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Interview Inspired by life itself

Poet EDUARDO EMBRY talks to Michal Boncza about the influences on his work — exile in Britain after the murderous Pinochet coup, the satire in his new anthology Dead Flies and the current rebellion in his native Chile

BEING forced to leave your country of origin inevitably induces all manner of trauma, and Eduardo Embry believes that exile, ever since ancient times, is the most serious thing a human being can face.

In his case, having received threats and in danger of arrest, torture and death, exile was “a life or death situation,” he remembers. “It was the fate of hundreds of comrades, who were executed.”

When he arrived in London in 1974, Embry began the process of recovering from the multiple traumas — particularly torture — a process in which he was guided by psychologist and comrade Alejandro Reyes.

Torture, Embry says, is aimed at erasing the prisoner's personality and integrity. “I began to experience paranoia, a terrible fear of being alone in a strange country. For years, I was afraid of being home alone, thinking that at any moment someone would force their way in.”

He was able to quickly immerse himself intensively in reading, studying and teaching — opportunities Britain offered which helped overcome those traumas.

Poetry was fundamental in helping him survive the trauma of exile. “In this, I was not alone,” he says. “I received tremendous help from comrades, friends and family that allowed me to become what I am today — a poet and a former university academic.”

Gradually, Embry began a new life from scratch and early on had work published in Index on Censorship. He wrote a dedication to Blair Peach, the teacher killed during a demonstration in Southall against the virulent racism of the 1970s, who became an iconic figure of the anti-racist movement.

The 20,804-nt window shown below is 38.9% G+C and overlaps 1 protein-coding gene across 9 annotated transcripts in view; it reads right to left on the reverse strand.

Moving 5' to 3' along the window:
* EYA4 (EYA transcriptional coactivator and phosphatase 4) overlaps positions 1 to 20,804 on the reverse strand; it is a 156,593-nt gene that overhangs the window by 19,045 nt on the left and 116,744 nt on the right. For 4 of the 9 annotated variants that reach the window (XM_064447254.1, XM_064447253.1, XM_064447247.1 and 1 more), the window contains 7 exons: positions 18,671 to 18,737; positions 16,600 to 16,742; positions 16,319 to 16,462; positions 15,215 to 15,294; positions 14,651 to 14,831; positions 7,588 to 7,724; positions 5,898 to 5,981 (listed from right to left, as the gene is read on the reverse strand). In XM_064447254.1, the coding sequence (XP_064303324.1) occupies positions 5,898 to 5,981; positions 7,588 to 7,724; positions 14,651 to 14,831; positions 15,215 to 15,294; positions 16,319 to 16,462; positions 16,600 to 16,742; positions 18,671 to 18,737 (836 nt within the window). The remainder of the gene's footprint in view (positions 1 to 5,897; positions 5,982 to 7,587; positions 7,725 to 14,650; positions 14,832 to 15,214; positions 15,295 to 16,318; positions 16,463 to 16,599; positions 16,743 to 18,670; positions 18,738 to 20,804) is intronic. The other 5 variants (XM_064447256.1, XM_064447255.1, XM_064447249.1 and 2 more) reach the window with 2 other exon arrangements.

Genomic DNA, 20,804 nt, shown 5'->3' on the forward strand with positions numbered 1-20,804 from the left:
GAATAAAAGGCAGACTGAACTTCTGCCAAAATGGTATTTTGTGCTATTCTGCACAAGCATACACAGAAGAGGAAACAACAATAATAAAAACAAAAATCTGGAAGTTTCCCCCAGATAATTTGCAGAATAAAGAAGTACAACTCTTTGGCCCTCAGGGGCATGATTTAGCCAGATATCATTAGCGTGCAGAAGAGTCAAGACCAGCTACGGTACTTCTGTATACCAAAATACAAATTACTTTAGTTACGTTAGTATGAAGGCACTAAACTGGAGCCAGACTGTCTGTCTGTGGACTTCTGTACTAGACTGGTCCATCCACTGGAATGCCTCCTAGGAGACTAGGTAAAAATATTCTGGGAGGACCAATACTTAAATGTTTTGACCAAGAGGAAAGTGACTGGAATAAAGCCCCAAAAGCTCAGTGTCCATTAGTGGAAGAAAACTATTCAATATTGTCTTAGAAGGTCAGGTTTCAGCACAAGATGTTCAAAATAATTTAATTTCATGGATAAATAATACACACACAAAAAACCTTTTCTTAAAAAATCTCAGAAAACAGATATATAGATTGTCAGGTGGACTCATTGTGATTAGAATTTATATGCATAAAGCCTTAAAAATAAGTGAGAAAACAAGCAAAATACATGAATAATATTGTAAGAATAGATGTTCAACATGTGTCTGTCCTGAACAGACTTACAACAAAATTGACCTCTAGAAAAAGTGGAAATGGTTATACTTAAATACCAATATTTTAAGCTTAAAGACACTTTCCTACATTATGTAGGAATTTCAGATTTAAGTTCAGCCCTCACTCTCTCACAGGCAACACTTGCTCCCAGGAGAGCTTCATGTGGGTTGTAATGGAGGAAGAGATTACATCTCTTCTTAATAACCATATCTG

Irony runs through Embry's anthology, deployed as a weapon to make his point. In It Wasn’t My House, he highlights the ridiculous claim of the ruling class in Chile that the country is “the England of South America.”

Referencing the planes made in Britain that bombed the presidential palace of La Moneda in Santiago in 1973, the narrator sarcastically asks the Queen at the conclusion:“Which country is it that they call the England of South America?”

The myths of the Chilean ruling class — one being that there were no black people in the country because of the harsh winter weather — were starkly exposed as soon as he got to England. “When I arrived at Waterloo station for the first time, I was amazed at the number of black people driving trains, buses and taxis in London,” he recalls.

Embry is scathing about Chile’s president actively aiding the “puppet show” organised by the US against the democratic government of Venezuela and even more so about his hollow boast that Chile is an oasis of democracy in Latin America.

That's a ridiculous illusion at a time when the vast majority of Chileans are rebelling against the constitutional legacy of Pinochet that promoted corruption and misgovernment, the cause of the population's acute hardship.

For Embry, memory is key to his work. That horrific stage in the history of Chile from the 1970s on — the massacres, disappearances and mutilations — has had a strong influence on his creative output.